“The dark side of the sun”, the social side of cinema [INTERVIEW]
“The dark side of the sun” is a documentary about the hard path of children who can’t be exposed to sunlight because they suffer from XP, Xeroderma Pgmentosum.
The film, directed by Carlo Shalom Hintermann and produced by Citrullo International, is a mix of non-fiction and animation that dips the audience into the world of the “Children of the Moon”, inside and outside “Camp Sundown“, a summer camp in the State of New York created for these children. Here, they can play outside and attend the activities organized for them during the night or in rooms with the lighting right for them.
This is not only a film, but it’s an experience which derives from the desire of giving a voice to this hidden world though the magic eyes of the children, a project intended to spread the knowledge about this disease and to raise some money to send the Italian XP children to the next camp.
We’ve asked Carlo Hintermann some questions about this interesting project.
Hello Carlo. How did you hear about Camp Sundown?
Actually in a very simple way: as I’ve read an article about the camp in the New York Post, I’ve started thinking of making a documentary on it. It took a lot of time, because I had to find the right approach to deal with this very delicate world.
The choice of using the animation technique is unique and unusual in the documentary genre. Why did you choose it?
I chose it right at the beginning, because the imagination of the XP children is very unusual: the night itself has a very different meaning. For the other children the night is a scary place, where their fears gather together. But for the “Children of the Moon” is the moment when they can get out, freely. Since, most of the time, their parents’ biggest effort is to give the night a positive meaning, we’ve decided to create an animation that represents their fears and their desires: the things we couldn’t capture with our camera. The animation has been created with the help of the children: together we made their cartoon-selves and they dubbed them.
Your documentary is a cooperative project: how did you feel, as a director, about being part of this kind of experience in this peculiar context?
It was awesome! We’ve been there for 4 years in a row, in the camp and in the main characters’ home and we did a very long journey together. Our relationship has been very interesting, because they came up with a lot of ideas and they led the animation to unexpected places. We can say they had decide the film structure, especially the half an hour of animation and the narrative development it actually has. We just recorded everything and put it into the script. Then we confronted ourselves with them and brainstormed altogether. This way of working has created a very stimulating and touching environment for us.
The film includes a fundraising project on Eppela, which ended last March 11th. How did it go?
When we released the film, we decided to link it to an actual help for the main characters involved in it. We’re actually still fundraising for two different projects: the first is to send the Italian children to the camp and the second one is to bring the other children and their families to Italy, it would be a great opportunity. We want to do it in Rome, with the help of the institution. We would like all the sightseeing spots to be open to make the children see them. So the fundraising is still on.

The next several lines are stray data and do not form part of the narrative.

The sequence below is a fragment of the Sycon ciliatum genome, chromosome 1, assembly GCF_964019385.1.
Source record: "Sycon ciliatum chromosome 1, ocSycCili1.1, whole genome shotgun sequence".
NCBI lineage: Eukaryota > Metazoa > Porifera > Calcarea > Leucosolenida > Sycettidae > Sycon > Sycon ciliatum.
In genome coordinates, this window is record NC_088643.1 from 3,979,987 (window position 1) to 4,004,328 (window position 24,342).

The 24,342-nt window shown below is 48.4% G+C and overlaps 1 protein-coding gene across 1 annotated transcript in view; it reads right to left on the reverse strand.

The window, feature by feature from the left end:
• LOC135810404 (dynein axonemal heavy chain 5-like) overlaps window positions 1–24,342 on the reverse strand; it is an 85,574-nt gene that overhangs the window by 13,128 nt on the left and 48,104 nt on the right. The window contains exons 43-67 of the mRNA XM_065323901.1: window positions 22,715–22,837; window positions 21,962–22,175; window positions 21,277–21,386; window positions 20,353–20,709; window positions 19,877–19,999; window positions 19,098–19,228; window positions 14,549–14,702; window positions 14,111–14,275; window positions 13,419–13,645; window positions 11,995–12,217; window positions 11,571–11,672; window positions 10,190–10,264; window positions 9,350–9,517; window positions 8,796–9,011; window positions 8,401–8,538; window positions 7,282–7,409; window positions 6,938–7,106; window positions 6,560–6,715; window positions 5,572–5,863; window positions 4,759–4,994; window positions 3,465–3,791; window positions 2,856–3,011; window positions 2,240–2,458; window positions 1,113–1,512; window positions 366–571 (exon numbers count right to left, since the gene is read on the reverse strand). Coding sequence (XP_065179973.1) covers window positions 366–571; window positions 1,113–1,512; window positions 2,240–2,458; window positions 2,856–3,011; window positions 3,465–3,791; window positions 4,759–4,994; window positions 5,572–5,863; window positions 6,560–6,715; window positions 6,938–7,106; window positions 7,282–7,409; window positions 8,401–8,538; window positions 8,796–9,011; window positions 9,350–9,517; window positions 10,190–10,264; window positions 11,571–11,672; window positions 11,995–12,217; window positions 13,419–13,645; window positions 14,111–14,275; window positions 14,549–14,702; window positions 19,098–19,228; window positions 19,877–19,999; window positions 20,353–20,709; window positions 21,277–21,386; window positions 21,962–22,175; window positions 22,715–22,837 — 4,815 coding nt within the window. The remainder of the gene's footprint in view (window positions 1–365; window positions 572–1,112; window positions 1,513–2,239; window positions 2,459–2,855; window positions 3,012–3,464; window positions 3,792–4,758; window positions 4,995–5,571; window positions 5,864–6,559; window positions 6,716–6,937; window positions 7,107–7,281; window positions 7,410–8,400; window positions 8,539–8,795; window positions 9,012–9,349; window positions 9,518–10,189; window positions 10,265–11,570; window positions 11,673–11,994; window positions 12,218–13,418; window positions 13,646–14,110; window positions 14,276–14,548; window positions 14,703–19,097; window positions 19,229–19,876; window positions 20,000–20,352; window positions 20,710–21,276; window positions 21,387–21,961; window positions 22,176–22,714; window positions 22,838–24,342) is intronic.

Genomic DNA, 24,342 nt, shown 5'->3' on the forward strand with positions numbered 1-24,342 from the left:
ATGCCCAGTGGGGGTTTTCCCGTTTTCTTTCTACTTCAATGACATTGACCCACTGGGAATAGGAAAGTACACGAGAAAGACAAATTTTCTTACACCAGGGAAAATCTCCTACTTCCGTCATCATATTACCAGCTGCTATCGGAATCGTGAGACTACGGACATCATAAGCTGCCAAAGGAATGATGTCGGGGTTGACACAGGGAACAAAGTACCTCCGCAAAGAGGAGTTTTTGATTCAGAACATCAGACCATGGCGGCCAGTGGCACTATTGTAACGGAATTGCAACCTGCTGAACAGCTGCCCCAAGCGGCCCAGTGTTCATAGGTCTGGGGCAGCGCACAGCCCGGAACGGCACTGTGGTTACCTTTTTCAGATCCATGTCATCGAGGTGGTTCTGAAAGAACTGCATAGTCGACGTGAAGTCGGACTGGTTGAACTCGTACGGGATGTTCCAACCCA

XP is still unknown and your film is conveying information about it. Did the promotion of the film on the internet and on social media help you?
One of the aims of the documentary is to spread information about XP, so we used all the means we have and we’ve done a massive campaign on social networks. We contributed to create a community on the topic: from the people directly involved into it, to people interested on the topic and to the people who really could help. Many of them have organized events and screenings in their cities, in a totally independent way from us. It helped a lot. We did two screenings during the Rare Disease Day in Rome, and I really enjoyed seeing that the people, working in this field or closely touched by this topic, identify themselves with the film: this is actually the aim of our effort! We describe the people for what they really are, without using filters to show them as objects, as in documentaries starring doctors or institutional figures. The way we tell the story help us to sensitize our audience. We’re going on showing our film to make people get closer to the world of rare diseases, to understand their conditions and their troubles.
Is it hard to find a good distribution for this kind of films?
Yes, a lot. We’ve always believed in the film potential, we’ve invested all our efforts to do our best: thanks to Lorenzo Ceccotti’s and the other animators’ work and thanks to the sound designs we created a film that communicates to the audience the emotions we felt. The distribution is hard because the profit we get is lower than the one gained by others kinds of films. But we won’t stop. Now we’re working to sign a contract for the distribution of the film in the cinemas. So we hope to get it. It’s a challenge we have to win, because we think is important to reach the biggest audience possible. Every time after the screenings the people seem a little changed, and this is a good news!
Thanking Carlo Hintermann for is kindness, we renew our congratulations for the project and keep on supporting it! Stay tuned on their Facebook Page to learn more about the screenings they’re planning.